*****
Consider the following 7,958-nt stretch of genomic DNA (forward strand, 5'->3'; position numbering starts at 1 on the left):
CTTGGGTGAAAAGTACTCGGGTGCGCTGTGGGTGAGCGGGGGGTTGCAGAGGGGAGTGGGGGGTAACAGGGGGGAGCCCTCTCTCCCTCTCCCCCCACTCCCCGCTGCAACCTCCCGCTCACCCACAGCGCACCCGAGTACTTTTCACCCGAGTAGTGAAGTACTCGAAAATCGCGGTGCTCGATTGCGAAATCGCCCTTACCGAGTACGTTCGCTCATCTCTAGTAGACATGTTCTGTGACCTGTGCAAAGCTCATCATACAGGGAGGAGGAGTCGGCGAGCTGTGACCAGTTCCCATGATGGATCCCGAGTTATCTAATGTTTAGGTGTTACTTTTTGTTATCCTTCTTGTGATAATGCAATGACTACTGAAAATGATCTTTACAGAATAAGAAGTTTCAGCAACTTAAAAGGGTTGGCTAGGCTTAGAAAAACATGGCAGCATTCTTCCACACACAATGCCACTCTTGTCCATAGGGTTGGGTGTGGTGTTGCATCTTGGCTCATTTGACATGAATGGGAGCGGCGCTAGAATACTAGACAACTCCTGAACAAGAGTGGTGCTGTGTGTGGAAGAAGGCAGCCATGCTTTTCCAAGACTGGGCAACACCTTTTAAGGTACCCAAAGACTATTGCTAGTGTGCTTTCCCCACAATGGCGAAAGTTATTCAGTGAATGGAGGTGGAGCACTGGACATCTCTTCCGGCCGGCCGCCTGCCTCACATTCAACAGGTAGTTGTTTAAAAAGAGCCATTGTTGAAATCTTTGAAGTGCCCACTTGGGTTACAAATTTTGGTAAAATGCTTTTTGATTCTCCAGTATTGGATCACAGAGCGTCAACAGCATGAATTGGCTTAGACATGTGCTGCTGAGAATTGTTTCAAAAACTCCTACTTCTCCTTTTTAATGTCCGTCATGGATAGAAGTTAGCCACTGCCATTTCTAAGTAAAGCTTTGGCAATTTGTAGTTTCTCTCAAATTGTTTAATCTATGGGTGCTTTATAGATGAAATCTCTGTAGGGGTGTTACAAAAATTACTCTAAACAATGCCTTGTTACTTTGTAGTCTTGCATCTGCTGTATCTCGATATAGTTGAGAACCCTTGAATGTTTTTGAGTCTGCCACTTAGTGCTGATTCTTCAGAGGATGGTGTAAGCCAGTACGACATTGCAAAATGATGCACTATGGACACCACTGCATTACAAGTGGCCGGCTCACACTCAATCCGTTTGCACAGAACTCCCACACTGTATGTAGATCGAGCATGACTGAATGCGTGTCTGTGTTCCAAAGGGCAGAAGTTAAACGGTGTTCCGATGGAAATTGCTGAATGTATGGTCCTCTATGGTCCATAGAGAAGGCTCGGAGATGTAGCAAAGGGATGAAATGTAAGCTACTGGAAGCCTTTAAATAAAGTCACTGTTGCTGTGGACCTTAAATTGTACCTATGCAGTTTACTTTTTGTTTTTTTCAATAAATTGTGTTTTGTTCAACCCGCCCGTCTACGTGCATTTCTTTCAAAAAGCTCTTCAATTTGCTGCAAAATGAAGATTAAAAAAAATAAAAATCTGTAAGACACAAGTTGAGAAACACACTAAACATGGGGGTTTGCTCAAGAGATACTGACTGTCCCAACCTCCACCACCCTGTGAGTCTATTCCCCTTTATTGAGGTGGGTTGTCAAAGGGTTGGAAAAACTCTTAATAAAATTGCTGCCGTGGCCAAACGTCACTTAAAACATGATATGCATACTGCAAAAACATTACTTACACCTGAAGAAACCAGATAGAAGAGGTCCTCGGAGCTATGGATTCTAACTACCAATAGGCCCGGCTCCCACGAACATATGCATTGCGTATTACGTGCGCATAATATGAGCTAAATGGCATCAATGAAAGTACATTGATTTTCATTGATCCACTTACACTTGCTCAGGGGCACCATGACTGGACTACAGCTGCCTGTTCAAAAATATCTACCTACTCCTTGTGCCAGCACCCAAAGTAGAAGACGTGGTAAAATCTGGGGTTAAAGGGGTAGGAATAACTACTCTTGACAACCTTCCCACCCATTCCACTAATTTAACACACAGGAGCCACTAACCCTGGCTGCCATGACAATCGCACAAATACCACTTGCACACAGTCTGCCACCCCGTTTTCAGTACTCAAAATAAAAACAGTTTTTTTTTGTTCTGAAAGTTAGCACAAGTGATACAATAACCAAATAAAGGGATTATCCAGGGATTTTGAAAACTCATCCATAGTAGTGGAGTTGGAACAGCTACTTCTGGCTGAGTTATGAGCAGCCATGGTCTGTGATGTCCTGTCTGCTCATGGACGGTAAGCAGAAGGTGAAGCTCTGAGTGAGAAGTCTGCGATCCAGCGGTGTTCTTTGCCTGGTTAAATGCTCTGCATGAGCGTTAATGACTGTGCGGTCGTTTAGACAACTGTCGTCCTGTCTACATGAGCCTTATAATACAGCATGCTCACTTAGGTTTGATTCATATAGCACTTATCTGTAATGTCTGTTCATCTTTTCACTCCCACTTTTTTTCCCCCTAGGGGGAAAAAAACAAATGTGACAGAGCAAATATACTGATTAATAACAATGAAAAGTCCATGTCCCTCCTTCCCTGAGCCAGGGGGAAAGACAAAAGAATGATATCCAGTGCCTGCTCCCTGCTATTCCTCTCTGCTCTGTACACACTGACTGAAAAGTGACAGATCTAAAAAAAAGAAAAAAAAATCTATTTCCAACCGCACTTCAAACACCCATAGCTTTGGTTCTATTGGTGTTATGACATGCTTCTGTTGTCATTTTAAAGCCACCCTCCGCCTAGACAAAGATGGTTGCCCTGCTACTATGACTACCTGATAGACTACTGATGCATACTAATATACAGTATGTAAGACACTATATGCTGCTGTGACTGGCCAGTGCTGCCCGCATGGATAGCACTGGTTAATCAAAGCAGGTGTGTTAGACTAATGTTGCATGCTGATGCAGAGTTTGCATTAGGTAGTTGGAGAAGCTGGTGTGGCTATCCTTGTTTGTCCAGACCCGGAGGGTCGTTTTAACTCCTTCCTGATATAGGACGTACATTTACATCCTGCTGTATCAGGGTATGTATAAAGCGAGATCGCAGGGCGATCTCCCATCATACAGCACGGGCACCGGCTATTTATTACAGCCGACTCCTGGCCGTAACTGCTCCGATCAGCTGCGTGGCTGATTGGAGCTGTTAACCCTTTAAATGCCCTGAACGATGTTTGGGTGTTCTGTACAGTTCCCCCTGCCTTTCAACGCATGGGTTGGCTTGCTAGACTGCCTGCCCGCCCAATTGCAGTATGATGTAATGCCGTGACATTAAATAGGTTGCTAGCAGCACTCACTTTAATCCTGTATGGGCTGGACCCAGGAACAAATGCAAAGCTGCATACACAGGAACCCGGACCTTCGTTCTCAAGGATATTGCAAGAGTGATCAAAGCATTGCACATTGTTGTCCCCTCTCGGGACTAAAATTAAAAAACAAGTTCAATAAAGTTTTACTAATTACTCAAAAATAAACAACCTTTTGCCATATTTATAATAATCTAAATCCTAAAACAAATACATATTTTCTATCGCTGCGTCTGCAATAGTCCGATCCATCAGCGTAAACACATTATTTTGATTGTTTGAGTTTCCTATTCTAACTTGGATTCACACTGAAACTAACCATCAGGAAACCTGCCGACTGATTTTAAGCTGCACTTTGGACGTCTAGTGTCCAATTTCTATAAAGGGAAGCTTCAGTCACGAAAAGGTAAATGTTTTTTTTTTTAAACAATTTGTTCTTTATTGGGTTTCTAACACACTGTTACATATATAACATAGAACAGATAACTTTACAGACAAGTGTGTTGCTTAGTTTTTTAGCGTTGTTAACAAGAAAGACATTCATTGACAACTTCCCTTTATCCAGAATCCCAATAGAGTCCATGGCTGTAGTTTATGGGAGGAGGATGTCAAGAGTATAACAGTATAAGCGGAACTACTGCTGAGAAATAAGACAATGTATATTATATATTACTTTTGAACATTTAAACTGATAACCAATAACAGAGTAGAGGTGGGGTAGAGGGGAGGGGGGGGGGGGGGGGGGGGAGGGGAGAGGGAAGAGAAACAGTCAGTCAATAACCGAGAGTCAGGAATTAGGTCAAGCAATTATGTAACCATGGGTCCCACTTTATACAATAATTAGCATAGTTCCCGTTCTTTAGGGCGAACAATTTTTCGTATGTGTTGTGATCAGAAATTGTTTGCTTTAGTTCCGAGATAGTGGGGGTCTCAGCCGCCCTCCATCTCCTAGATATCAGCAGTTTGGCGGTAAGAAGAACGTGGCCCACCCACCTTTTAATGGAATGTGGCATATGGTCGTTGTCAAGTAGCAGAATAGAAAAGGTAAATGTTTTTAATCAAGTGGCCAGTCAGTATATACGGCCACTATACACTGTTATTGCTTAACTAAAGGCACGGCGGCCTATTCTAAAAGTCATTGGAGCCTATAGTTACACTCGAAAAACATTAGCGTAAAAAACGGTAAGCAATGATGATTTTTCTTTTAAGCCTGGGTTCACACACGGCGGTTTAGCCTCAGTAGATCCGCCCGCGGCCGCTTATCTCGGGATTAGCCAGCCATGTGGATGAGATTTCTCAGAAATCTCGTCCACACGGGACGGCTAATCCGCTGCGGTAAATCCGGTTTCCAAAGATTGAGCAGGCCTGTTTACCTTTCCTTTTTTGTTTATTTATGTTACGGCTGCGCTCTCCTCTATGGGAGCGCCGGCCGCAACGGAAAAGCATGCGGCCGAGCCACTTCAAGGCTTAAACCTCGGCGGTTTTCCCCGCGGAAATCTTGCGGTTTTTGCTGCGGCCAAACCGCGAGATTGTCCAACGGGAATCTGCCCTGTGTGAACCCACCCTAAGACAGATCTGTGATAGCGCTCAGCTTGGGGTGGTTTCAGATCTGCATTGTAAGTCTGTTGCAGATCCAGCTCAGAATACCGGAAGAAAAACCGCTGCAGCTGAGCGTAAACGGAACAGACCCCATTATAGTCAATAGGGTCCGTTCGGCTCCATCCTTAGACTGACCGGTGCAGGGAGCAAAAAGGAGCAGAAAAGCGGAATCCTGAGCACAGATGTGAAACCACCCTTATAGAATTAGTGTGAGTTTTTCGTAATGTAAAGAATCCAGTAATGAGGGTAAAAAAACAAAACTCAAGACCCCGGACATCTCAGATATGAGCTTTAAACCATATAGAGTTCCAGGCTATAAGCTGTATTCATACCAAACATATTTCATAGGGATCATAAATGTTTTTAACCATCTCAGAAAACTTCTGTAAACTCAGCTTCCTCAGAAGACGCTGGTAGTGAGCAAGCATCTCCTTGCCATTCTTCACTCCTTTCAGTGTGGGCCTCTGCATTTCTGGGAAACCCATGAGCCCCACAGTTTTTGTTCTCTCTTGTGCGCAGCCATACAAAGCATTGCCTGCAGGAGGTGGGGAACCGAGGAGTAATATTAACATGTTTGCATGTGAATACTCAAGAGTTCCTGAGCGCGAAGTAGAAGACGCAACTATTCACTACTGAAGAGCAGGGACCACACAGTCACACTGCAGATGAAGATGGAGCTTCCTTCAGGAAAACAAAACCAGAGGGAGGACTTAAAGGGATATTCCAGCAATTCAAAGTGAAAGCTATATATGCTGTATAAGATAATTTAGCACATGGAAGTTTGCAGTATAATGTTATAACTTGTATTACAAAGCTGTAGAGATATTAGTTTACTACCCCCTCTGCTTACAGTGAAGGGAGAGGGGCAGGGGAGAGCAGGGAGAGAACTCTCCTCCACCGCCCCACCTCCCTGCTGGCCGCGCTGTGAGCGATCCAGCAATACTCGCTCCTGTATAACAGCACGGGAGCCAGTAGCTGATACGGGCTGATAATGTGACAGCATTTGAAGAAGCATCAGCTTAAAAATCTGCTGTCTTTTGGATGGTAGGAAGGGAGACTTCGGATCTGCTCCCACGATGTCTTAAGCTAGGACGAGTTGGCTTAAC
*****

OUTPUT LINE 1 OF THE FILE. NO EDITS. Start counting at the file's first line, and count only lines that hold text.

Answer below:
Consider the following 7,958-nt stretch of genomic DNA (forward strand, 5'->3'; position numbering starts at 1 on the left):